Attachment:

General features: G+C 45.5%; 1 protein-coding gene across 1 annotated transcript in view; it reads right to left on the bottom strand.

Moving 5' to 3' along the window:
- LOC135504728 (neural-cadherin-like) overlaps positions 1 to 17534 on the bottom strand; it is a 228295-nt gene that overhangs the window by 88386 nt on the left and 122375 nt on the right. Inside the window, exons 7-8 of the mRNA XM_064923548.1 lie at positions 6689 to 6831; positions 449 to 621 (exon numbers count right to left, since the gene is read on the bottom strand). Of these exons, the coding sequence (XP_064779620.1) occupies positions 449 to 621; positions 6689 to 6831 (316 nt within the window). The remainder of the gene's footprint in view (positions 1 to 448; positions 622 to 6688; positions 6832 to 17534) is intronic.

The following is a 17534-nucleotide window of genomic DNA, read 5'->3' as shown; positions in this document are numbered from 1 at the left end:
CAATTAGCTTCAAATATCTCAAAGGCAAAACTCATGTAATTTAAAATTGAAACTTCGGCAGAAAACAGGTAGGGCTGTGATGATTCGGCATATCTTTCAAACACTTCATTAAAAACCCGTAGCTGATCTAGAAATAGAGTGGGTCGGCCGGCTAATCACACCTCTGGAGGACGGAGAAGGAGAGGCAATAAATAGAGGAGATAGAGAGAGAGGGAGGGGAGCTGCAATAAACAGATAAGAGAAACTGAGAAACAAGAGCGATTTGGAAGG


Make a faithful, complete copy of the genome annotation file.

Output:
General features: G+C 45.5%; 1 protein-coding gene across 1 annotated transcript in view; it reads right to left on the bottom strand.

Moving 5' to 3' along the window:
- LOC135504728 (neural-cadherin-like) overlaps positions 1 to 17534 on the bottom strand; it is a 228295-nt gene that overhangs the window by 88386 nt on the left and 122375 nt on the right. Inside the window, exons 7-8 of the mRNA XM_064923548.1 lie at positions 6689 to 6831; positions 449 to 621 (exon numbers count right to left, since the gene is read on the bottom strand). Of these exons, the coding sequence (XP_064779620.1) occupies positions 449 to 621; positions 6689 to 6831 (316 nt within the window). The remainder of the gene's footprint in view (positions 1 to 448; positions 622 to 6688; positions 6832 to 17534) is intronic.

The following is a 17534-nucleotide window of genomic DNA, read 5'->3' as shown; positions in this document are numbered from 1 at the left end:
CAATTAGCTTCAAATATCTCAAAGGCAAAACTCATGTAATTTAAAATTGAAACTTCGGCAGAAAACAGGTAGGGCTGTGATGATTCGGCATATCTTTCAAACACTTCATTAAAAACCCGTAGCTGATCTAGAAATAGAGTGGGTCGGCCGGCTAATCACACCTCTGGAGGACGGAGAAGGAGAGGCAATAAATAGAGGAGATAGAGAGAGAGGGAGGGGAGCTGCAATAAACAGATAAGAGAAACTGAGAAACAAGAGCGATTTGGAAGG